One of the perks of some cards is that they offer Purchase insurance. For example, if you purchase something, they may double your warranty, or perhaps they’ll offer some other protection.
With the rise of expensive portable computers in your pockets (aka Smart Phones) we have seen a rise in specific insurance for these things. The insurance industry is usually pretty quick to exploit emotional connections people have and people really love their devices. With that in mind, some card-issuers have been offering “device protection”. If you buy your expensive device with their credit card and it breaks, they’ll compensate you… for FREE. That sounds great, another way loyalty to a credit card is rewarded! What’s the catch?
Too good to be true?
Last year, Scotia Bank announced a new insurance specifically designed to protect your expensive pocket computer with New Mobile Device insurance.
Most people will look at that and say, FANTASTIC… I’ll buy the device with the card and now I don’t mind paying the annual fee (to keep the insurance going) and get the card. So, let’s assume you’ve broken your $999 iPad. How does that work?
For starters, when you press learn more, there are a few conditions. If you bought the device outright, it has to be 100% paid on your card and it only covers up to $1000. This is obvious. $1000 is about $30–40 in merchant fees to a card company after all. That’s what’s partially paying for the insurance. An interesting additional nice note is that if you’ve bought the phone subsidized on contract, you’re also covered ( assuming you pay ALL your bills on your Scotia Bank card ). In the case of our iPad, Apple’s charging $649 + tax to replace it out of warranty, so we’re still good. But how about the details?
The nitty gritty. How does this work?
In order to see how it all works, we have to do some leg work. We’re going to read the certificate of insurance. Yes, I know it’s boring, but is it worth $649 to you? I’ll just highlight the points that stand out to me.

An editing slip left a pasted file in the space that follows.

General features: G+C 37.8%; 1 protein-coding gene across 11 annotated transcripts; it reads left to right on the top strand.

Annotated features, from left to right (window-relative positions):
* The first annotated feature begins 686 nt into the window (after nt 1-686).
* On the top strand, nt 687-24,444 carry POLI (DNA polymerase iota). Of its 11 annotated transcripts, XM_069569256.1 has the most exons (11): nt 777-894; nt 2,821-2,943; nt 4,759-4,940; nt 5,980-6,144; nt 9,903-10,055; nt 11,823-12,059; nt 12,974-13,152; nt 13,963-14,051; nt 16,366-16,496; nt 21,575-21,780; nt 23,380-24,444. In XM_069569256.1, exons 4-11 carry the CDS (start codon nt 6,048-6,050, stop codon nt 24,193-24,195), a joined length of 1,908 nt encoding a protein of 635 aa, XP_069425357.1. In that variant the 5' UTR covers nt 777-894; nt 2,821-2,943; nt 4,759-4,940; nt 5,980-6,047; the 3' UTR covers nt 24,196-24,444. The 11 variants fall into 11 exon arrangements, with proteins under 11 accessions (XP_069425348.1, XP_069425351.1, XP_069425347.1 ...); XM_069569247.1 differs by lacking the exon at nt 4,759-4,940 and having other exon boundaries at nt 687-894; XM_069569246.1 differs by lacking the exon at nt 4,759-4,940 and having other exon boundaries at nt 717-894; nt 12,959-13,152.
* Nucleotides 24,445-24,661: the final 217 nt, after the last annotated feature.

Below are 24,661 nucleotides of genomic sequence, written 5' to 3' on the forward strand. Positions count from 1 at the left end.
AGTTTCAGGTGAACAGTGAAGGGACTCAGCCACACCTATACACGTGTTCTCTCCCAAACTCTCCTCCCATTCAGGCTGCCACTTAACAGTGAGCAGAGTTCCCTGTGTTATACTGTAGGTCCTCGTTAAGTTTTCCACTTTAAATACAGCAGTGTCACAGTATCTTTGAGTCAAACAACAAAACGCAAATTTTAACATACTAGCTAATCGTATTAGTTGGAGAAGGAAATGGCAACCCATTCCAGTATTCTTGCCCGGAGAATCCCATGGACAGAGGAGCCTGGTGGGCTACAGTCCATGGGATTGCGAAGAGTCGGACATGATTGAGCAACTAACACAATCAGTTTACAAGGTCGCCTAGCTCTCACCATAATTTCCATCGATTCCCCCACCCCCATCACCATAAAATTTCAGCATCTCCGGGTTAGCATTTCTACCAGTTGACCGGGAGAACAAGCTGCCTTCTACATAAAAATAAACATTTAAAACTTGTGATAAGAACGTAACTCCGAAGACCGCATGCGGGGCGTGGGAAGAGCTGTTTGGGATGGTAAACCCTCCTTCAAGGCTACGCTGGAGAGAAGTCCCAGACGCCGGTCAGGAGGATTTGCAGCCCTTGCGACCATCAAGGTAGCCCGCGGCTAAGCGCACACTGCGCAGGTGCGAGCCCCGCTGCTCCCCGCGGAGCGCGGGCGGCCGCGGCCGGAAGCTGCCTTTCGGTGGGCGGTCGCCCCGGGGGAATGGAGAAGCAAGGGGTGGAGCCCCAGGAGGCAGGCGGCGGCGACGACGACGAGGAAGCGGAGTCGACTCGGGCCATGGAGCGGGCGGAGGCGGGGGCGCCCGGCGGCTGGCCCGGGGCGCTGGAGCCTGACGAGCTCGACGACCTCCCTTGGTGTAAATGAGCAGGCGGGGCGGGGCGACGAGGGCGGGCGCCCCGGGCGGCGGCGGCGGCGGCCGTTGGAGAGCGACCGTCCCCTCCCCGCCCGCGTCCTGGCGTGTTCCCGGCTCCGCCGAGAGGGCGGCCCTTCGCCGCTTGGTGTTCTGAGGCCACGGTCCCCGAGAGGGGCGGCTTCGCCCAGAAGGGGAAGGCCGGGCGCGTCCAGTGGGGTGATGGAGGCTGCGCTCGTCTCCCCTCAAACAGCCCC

Coverage is pretty standard, though I found that it doesn’t take effect until 30 days AFTER you purchase the device or the first date of your bill. You’re not covered from day 1. Take the first month easy, and if you’re clumsy, BE extra careful. Maybe leave it in its box for the first week as you shop for a new case to reduce risk, if you’re so inclined.
Coverage ends after 2 years from purchase, OR… the FIRST bill that you do NOT use your Scotia bank credit card to pay. It doesn’t specifically say you need to pay your entire bill with the card, but still… keep that in mind. It also terminates when you cancel the card or if you miss a minimum bill payment and the account is no longer in good standing. So, if you want coverage, you gotta keep paying those annual fees.
Depreciation and deductible
You’re not quite out of the woods yet. Scotia bank includes a depreciated cost and a deductible when calculating a cost. They do a good job of explaining this in their document so I’ll just apply their example directly to our iPad scenario.
For example: If You purchase a new Mobile Device for a Purchase Price of $1118 ($999 + $119 in applicable taxes) on May 1, and file a claim on January 21 of the following year, the maximum reimbursement will be calculated as follows:
a) Calculation of the depreciated value of Your Mobile Device:
Purchase Price $999
Less depreciation (2% X 8 months X $999) = -$159
Depreciated value $840
Less deductible -$100
Maximum reimbursement $740
What’s the result? Is it worth it?